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You know what’s easy?

Punishing ourselves.
Setting ourselves up to fail.
Making the same choices and being disappointed in the same results.
Blaming others.
Being overwhelmed.
Not finishing things….and all that other unjoumorous stuff…

Last week my new client wanted to put some items in the car while we working on a fairly large project. I asked him to wait until we were done categorizing, but he told me I was micromanaging and put the items in the car. Upon his return, I waited for him to recollect what task we were doing on his own. He checked a couple of things that we’d already completed before returning to what we were doing (pre-trip to the car). Did we manage to complete everything? Absolutely. Was it optimal? Nope.

People often say they need to “get out of their own way.” But much of what I do with my clients is get in their way. Disrupting their natural habits protects them from themselves and helps them inch toward different habits. Our habits don’t just change on their own, we need help. Our natural habit is to interrupt…especially ourselves!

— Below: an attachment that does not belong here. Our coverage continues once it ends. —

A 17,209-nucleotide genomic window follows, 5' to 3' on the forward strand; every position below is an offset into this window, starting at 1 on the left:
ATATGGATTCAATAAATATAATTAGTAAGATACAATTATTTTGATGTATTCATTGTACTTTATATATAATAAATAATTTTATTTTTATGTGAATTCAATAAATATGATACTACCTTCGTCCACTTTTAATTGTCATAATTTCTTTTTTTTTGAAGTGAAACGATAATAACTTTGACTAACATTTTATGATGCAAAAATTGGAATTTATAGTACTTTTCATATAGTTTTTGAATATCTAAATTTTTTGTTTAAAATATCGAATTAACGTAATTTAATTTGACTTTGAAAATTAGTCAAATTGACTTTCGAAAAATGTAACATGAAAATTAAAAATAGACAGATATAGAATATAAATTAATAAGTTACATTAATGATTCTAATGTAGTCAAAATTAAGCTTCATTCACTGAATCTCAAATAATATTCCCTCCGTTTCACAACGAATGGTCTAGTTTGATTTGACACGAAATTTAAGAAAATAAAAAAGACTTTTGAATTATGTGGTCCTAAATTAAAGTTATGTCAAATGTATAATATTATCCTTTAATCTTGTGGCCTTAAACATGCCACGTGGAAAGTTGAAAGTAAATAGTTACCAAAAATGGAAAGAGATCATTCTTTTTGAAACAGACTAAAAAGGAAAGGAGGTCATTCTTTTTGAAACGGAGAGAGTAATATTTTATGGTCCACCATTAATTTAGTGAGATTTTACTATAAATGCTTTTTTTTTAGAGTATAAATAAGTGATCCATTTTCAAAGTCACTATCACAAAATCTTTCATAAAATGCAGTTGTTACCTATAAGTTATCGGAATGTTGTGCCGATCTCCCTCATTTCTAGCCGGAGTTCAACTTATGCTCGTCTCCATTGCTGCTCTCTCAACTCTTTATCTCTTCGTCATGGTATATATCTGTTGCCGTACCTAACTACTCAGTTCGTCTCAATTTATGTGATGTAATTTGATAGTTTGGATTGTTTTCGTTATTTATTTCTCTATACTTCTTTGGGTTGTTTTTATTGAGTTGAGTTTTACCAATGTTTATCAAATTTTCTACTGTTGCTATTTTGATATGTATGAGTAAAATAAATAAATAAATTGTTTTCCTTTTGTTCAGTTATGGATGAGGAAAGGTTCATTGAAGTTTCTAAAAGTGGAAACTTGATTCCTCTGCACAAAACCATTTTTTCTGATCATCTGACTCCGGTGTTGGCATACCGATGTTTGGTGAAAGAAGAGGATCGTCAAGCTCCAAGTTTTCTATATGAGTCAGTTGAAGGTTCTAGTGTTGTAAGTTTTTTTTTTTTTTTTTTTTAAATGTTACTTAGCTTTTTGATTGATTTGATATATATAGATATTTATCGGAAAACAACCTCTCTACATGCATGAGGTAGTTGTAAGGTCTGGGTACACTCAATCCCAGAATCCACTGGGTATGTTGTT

Gloria Mark, associate professor at University of California, Irvine explains:

“People are as likely to interrupt themselves” as be interrupted.” And, “We looked at all work that was interrupted and resumed on the same day. The good news is that most interrupted work was resumed on the same day — 81.9%– and it was resumed, on average, in 23 minutes and 15 seconds, which I guess is not so long. But the bad news is, when you’re interrupted, you don’t immediately go back to the task you were doing before you were interrupted. There are about two intervening tasks before you go back to your original task, so it takes more effort to reorient back to the original task…So there’s a cognitive cost to an interruption.”[1]

The methodology of Joumor has been developed over nearly 13 years. The idea is to move from task to task and complete it easily with increased dopamine (feel good brain neurotransmitter that helps you make decisions) before moving on. It’s the hardest thing to do, but literally the most rewarding productivity-wise. I explained this concept to my client.

At the end of every session we review what the most Useful part of the session was and why. This helps clients tap into their own self-awareness as well as guide me how to structure our sessions to be most effective.

When I asked my new client, he responded: “The most useful part was hearing about the methodology and the neurotransmitters. How Joumor is about setting yourself up with a series of wins. I like that, I’m gonna try it.”

Setting yourself up to win is hard. It takes discipline and requires change. It will make things easy. You’ll feel clear and in control. And believe it or not, easy can be hard for us…we’re not used to such clarity and freedom. But in this Joumorous case, hard is good.

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